“Chofers” As Seen By One Of Them By Easey Goldstein, Sargento

July 31, 2018
By
Isidor Goldstein in Spain, RGASPI Fond 545, Opis 6, Delo 899

Isidore “Easey” Goldstein, Chief of “rolling” park, May 1938. The 15th International Brigade Photographic Unit Photograph Collection.

The Volunteer for Liberty, V.2, No. 33, October 6, 1938.

Among the unsung heroes of the Ebro action are the Brigade chauffeurs who bring the men food, munitions, and material. Because they work unostentatiously and efficiently, they have become accepted in a matter of fact way, as a cog in the war machine. And this, they know is to their credit. For if they were to break down, the effect would be almost catastrophic for the Brigade and the men who compose it.

The Chofers Work Fast:

One afternoon the order came for swift transportation of our boys to the front. Within ten minutes the first truck pulled out, loaded, and inside of an hour the entire Brigade had been transferred. Jack Lane, Tom Lloyd, Len Beurton, Tony Rizzo, Dave Davidson, Antrim Frank and Simon Leinoff, all drove through artillery fire repeatedly and brought the Brigade up.

The Chofers work Hard:

From the third to the eighth day after the Brigade had crossed the Ebro, six camions serviced us. The others could not get across. On the fourth day Juan Gilbert had his truck blown up almost in his face, just as he had helped carry out the last of the wounded he had driven to Ascó. On the fifth day Tony Rizzo’s drive shaft jammed and “froze.” Bill Allander, Antonio Munera, Jack Lane and George Garrow carried on during five days and nights of shell-fire, bombing, and strafing, with no more tan two or three hours sleep in twenty-four. Munitions and food to the front, wounded to the rea, over and over again.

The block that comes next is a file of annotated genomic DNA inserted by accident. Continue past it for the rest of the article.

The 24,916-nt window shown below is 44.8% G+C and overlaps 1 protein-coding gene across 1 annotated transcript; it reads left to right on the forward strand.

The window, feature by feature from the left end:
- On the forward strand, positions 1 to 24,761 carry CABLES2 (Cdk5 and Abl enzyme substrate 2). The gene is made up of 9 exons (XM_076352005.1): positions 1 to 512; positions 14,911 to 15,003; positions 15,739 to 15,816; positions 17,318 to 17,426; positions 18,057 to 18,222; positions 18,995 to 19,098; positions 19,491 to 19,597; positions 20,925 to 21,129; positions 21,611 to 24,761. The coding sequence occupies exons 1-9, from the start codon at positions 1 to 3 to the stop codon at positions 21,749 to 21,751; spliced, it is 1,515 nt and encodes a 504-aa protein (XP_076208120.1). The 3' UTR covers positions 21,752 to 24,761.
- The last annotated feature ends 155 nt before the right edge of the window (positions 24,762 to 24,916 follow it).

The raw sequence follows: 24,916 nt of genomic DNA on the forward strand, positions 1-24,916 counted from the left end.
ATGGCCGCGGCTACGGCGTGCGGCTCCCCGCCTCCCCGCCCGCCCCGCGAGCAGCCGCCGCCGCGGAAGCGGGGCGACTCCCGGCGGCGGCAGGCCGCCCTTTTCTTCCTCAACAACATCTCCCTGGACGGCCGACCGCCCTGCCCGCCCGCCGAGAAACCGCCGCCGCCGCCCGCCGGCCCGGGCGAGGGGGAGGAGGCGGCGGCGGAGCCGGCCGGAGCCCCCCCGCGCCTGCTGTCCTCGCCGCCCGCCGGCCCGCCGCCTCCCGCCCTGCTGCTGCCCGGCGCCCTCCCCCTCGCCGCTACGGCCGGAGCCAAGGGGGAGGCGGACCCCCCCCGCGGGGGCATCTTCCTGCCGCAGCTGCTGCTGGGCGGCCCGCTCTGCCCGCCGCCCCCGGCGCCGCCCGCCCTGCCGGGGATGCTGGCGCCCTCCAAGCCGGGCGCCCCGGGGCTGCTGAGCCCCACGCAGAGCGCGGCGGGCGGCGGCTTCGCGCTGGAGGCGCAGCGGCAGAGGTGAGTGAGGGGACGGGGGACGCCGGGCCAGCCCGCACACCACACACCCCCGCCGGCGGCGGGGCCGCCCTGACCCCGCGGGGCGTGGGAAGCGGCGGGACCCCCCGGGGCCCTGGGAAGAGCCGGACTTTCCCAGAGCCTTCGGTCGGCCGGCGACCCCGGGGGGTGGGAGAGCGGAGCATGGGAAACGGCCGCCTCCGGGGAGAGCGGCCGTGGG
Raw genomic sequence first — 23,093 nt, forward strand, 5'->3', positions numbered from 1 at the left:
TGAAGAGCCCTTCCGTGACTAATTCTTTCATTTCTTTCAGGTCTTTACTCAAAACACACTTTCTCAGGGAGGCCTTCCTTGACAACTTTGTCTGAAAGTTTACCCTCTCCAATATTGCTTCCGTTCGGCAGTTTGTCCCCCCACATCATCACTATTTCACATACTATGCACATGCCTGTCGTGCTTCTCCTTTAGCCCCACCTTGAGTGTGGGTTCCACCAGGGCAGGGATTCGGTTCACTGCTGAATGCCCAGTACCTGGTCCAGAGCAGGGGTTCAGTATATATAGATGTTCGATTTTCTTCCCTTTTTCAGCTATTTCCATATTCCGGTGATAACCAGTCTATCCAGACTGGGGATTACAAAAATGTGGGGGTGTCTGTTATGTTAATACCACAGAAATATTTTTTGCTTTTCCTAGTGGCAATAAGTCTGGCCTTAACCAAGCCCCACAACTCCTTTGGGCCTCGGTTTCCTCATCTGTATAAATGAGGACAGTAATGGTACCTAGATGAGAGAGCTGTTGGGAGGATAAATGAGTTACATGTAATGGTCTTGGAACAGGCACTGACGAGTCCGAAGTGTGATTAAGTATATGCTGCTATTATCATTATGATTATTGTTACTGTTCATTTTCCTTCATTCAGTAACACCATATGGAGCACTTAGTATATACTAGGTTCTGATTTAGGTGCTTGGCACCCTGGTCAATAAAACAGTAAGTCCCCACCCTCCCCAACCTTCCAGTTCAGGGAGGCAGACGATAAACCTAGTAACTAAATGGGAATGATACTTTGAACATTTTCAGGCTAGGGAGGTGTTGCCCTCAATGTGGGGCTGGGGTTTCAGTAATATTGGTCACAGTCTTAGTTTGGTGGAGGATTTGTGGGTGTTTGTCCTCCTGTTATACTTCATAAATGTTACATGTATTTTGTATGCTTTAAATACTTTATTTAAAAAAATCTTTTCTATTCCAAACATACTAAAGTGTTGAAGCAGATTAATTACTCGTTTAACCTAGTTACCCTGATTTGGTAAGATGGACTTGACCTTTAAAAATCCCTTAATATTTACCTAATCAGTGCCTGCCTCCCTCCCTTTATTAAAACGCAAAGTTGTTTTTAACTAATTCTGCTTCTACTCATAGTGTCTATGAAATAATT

The Chofers Work Understandingly:

Every chauffeur knew his value to the Brigade, and how necessary he was to the men. Shells or no shells, bombs, or no bombs, the food went up and the men got their bullets or grenades. During our Sierra Pandols action our water wagon remained at the front eighteen out of every twenty-four hours under the most trying conditions. “Our main difficulty,” explained Henry Plotnick the ayuadante on the tank who became twenty-one in Spain, “was to keep the whole Army of the Ebro from drinking our water.”

Working night and day also were mechanics Joe Zowadowski and John Pansik, and their helpers Sargento Francisco Bernabeau and Ramon Palanca. Hauling wrecks from the front, patching trucks, trouble shooting kept all four busier than at any time before in their lives. Freddy Pearson’s water tank was shrapneled; an hour and a half later it rolled out to bring water to the kitchen, eleven bright soldered spots on the tank. (Three empty bully-beef cans were used to stop up the holes.) Bombs and shells blew up five trucks and killed one chauffer, Johnny Koshak.  Of the five camions, four are now rolling again and the motor of the fifth has since replaced one that was worn out. From the Fascists we took three trucks and a camionetta which placed our Transport a little ahead of where we started.

Working equally as fast and hard, the boys in the garage, mainly Spanish turned broken down blown up wrecks into good stable camions. “Bring us back the frame a few bolts and the motor” said Sargento Emanuel Arkus, Chief Mechanic, “and we’ll make a truck out of it.”

Dick Hanlen’s truck was smashed by two bombs that landed nearby, but within three days it returned in time to take a load across the river. The same with the Lincoln-Washington’s kitchen truck. The 59th’s truck and a captured camion. Body jobs, repaired by Cabo Vicente Banuls and Emilio Martinez were done on a mass-production scale, each body returning stronger than it had started out.

Lathe work –and there was plenty of it –helped make parts out of pipes and fittings. Smiling Cabo Antonio Torrent lived by his machine all day long, producing precision work. A former blacksmith’s helper before the war, he is now an expert lathe operator.

Pedro Riera, Vicente Soler, Salvador Serra, Juan Albero, Francisco Villar, and Francisco Molina, mechanic’s ayudantes spent many a sleepless night. The Ebro action gave them plenty of work, and a shortage of mechanics compelled them to do independent repairs.

This action proved that the Brigade Transport could “take it on the chin” and still have enough camions to serve the Brigade.

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